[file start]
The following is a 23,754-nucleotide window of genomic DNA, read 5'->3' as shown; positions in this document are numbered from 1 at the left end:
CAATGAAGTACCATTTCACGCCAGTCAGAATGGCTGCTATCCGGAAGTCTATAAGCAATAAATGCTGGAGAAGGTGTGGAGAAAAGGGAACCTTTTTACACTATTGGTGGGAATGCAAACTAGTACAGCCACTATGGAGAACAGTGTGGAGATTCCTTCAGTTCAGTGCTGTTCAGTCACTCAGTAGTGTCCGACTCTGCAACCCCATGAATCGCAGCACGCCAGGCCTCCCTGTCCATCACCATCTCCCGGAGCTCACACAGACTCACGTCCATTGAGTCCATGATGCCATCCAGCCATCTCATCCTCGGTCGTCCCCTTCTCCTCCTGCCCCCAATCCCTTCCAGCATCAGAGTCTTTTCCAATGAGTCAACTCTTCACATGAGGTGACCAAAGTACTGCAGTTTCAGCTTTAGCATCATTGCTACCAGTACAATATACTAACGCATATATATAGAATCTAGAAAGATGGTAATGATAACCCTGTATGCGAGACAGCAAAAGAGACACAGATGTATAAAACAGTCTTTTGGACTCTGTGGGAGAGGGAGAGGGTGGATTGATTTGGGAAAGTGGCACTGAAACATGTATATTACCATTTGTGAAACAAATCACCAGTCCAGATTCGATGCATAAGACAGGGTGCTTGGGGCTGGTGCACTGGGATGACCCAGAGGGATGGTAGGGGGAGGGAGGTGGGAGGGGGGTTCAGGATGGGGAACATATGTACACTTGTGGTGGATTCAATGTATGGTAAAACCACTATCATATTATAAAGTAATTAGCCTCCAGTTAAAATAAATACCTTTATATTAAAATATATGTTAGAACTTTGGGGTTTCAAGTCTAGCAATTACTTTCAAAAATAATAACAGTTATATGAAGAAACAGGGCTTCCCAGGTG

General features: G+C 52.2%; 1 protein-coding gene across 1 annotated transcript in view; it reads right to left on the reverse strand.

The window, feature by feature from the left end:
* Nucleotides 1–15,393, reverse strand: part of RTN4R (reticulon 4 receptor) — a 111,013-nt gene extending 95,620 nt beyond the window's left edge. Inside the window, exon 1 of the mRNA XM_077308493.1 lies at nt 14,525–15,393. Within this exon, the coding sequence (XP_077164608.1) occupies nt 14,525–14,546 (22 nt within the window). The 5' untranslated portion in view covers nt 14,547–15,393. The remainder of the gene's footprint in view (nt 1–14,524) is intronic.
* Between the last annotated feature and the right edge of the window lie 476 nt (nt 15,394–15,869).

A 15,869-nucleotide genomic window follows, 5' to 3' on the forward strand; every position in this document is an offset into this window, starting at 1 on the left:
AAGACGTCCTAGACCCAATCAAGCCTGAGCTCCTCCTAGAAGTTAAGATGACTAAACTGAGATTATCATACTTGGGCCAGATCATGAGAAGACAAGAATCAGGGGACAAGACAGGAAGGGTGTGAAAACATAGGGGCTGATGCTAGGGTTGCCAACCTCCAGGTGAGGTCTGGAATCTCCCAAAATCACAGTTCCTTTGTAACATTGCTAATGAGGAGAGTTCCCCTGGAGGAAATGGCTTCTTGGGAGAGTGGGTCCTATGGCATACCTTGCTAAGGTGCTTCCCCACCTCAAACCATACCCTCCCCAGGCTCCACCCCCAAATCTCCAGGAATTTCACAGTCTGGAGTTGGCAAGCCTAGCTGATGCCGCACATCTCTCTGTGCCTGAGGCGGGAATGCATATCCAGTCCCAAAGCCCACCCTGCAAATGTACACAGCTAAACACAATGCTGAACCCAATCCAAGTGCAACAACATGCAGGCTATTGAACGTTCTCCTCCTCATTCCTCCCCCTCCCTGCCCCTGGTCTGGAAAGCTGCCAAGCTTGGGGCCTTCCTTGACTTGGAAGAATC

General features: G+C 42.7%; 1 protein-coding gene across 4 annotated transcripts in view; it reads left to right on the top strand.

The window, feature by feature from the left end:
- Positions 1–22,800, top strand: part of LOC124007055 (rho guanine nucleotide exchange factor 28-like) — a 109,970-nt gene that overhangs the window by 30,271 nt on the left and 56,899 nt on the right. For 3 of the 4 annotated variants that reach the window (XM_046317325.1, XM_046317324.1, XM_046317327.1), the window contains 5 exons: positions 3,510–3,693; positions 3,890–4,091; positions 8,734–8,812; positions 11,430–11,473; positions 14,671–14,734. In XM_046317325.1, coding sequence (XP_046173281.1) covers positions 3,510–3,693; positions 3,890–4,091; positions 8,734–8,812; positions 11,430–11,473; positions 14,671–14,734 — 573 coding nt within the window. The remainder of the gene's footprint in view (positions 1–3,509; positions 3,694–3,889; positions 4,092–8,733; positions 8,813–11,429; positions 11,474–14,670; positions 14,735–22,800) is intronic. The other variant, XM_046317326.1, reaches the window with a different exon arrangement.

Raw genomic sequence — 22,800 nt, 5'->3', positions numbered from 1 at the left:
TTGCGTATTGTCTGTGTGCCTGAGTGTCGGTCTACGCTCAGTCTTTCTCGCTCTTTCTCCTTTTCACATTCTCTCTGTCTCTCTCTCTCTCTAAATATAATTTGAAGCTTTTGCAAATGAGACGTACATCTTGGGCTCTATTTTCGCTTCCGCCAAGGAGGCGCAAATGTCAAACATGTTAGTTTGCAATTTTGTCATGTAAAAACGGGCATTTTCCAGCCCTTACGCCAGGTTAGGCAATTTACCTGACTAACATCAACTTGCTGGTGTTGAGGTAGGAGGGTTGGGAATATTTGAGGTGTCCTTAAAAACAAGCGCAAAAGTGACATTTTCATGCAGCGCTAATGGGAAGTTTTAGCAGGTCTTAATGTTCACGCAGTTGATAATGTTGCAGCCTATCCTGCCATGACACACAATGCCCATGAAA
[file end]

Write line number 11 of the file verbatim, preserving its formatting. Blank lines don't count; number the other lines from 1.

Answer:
- Positions 1–22,800, top strand: part of LOC124007055 (rho guanine nucleotide exchange factor 28-like) — a 109,970-nt gene that overhangs the window by 30,271 nt on the left and 56,899 nt on the right. For 3 of the 4 annotated variants that reach the window (XM_046317325.1, XM_046317324.1, XM_046317327.1), the window contains 5 exons: positions 3,510–3,693; positions 3,890–4,091; positions 8,734–8,812; positions 11,430–11,473; positions 14,671–14,734. In XM_046317325.1, coding sequence (XP_046173281.1) covers positions 3,510–3,693; positions 3,890–4,091; positions 8,734–8,812; positions 11,430–11,473; positions 14,671–14,734 — 573 coding nt within the window. The remainder of the gene's footprint in view (positions 1–3,509; positions 3,694–3,889; positions 4,092–8,733; positions 8,813–11,429; positions 11,474–14,670; positions 14,735–22,800) is intronic. The other variant, XM_046317326.1, reaches the window with a different exon arrangement.